In an alternate universe, I might’ve been pro-life

Young women today have grown up in a climate that politicizes their bodies to the point where having any opinion on their own bodily autonomy is viewed as a political stance.

Debate on abortion has increasingly become a contentious political issue with focus on whether the pregnancy is carried to term rather than on what happens to both the mother and child once they go home from the hospital. Conversation on abortion in the U.S. is under constant scrutiny from both political parties, warping it to the point that little consideration is given to the welfare of those involved post-pregnancy.

With the mindsets of “pro-life” and “pro-choice” in constant conflict, there is little room for compromise or collaboration. That’s despite the fact that there is immense potential to simultaneously support expectant mothers and decrease abortion rates without the emphasis on banning abortion from the pro-life movement.

Stopping abortion and banning abortion are two different goals fueled by different motives, and using the term “pro-life” to represent a view that is really “anti-abortion” misrepresents what the movement is aiming to accomplish. Those who seek to stop abortions are advocating for education, access, and support to diminish the need for abortions. Those who seek to ban abortions without putting systems in place to support the women affected are thinking only of themselves.

If Roe v. Wade were to be overturned, pro-life legislators would have the opportunity to propose stricter abortion regulations. But then what?

If conservative legislators want to see any successful abortion restrictions without the use of the authoritarian action that would be necessary to force women to carry pregnancies to term, they need to decrease the dissonance between their rhetoric supporting for the “sanctity of life” and the way they actually operate in passing legislation.

Women facing unexpected pregnancies would need to be given the support they need to want to support the life they are carrying. Programs like the recently proposed Romney family plan, targeting financial support for families “from pregnancy through childhood” while “promoting marriage” would realistically lower abortion rates. However, some potential support systems face criticism from socially-conservative Republicans, many of whom, like Florida senator Marco Rubio, still purport themselves to be pro-life.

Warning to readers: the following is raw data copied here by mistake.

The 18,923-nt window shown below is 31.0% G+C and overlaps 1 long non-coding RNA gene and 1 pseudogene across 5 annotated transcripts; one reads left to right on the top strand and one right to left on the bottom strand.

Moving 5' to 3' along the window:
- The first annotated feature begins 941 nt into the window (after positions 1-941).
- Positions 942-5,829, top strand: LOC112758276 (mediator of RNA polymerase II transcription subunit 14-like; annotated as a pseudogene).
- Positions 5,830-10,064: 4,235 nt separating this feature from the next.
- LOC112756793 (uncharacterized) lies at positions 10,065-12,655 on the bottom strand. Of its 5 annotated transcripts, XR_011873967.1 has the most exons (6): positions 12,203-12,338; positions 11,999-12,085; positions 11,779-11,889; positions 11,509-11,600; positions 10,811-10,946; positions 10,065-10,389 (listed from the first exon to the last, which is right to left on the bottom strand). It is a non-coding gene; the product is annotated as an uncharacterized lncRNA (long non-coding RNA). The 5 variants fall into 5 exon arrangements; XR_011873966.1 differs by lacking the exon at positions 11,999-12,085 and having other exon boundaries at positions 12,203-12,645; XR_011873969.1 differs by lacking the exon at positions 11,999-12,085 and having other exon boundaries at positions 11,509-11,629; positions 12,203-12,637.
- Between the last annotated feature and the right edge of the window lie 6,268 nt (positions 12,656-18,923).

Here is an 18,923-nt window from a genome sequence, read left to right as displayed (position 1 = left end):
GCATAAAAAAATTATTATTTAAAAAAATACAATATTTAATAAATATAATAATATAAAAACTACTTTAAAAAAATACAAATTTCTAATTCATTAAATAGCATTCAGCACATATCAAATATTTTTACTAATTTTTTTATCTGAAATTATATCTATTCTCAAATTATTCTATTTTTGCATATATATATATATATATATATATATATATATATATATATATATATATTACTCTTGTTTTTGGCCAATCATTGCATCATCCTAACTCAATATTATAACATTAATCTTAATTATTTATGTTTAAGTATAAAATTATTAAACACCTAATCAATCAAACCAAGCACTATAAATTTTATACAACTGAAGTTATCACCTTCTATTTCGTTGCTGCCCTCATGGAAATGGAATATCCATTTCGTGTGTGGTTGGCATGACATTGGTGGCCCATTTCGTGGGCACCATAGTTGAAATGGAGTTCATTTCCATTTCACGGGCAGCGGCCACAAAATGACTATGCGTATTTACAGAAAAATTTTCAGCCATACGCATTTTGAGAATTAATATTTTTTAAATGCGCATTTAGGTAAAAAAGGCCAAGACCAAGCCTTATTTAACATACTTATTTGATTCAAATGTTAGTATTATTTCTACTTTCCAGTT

A study by investigators at Washington University in St. Louis among other research has proven that access to and knowledge of contraceptive methods prevents unwanted pregnancy, in turn preventing abortions. And yet, there is little advocacy in the pro-life movement pushing for universally available contraception.

According to the Guttmacher Institute, in 2014, publicly funded family planning helped women avoid 2 million unintended pregnancies in the U.S., but the pro-life movement and family-planning services have pitted themselves against one another. The former has declared intentions to defund the latter if they continue performing abortions, and the latter ousted Planned Parenthood’s president, Dr. Leana Wen, in 2019 when she emphasized abortion as only one facet of their mission, emphasizing the importance of women’s health services as a whole.

This all-or-nothing mindset on both sides leaves us at a stalemate where the missed opportunity is working in tandem to achieve what should be the ultimate goal — improving support for unplanned pregnancies in an effort to reduce demand for abortions.

As Bill Clinton used to suggest, abortion should be “safe, legal, and rare,” a concept that would require compromise from both extremes and definitely won’t be attained by simply banning the procedure.

In 2018, the Feminists for Life of America, a group “dedicated to systematically eliminating the root causes that drive women to abortion,” advocated for on-campus child care and women’s health services to support pregnant and parenting students as they pursue their degrees, pushing against the common misconception that when a student decides to carry her pregnancy to term, she has to drop out, drastically reducing future opportunities and increasing financial strain.

The pro-life feminist movement, a strain of advocacy I had never even heard of before this week, pursues its goals of ending abortion in America by posing practical solutions to support mothers. And it does not as a whole support for criminalizing abortion.

The movement also seeks to end stigmas surrounding motherhood, as stated by New Wave Feminists President Destiny Herndon-De La Rosa: “We want to expose the fact that so many women don’t actually have a choice when it comes to making an abortion decision because of the systemic patriarchy that says to operate and succeed in a man’s world, your fertility will make you a liability.”

But these voices are lost in the muck of the current pro-life movement, where unwanted pregnancy is posed as a woman’s burden and conversation revolves around control over women’s bodies rather than their well-being.

A future where pro-life arguments really are pro-life is conceivable, where the lives of mothers and their children matter more than any ulterior motive, but it would call for cooperation between the two extreme views on abortion.

Until then, individuals need to find it in themselves to remove partisanship from the debate and really look at who is aiming to support families and create positive change.

Pari Walter is Opinion Editor and a sophomore majoring in journalism and political science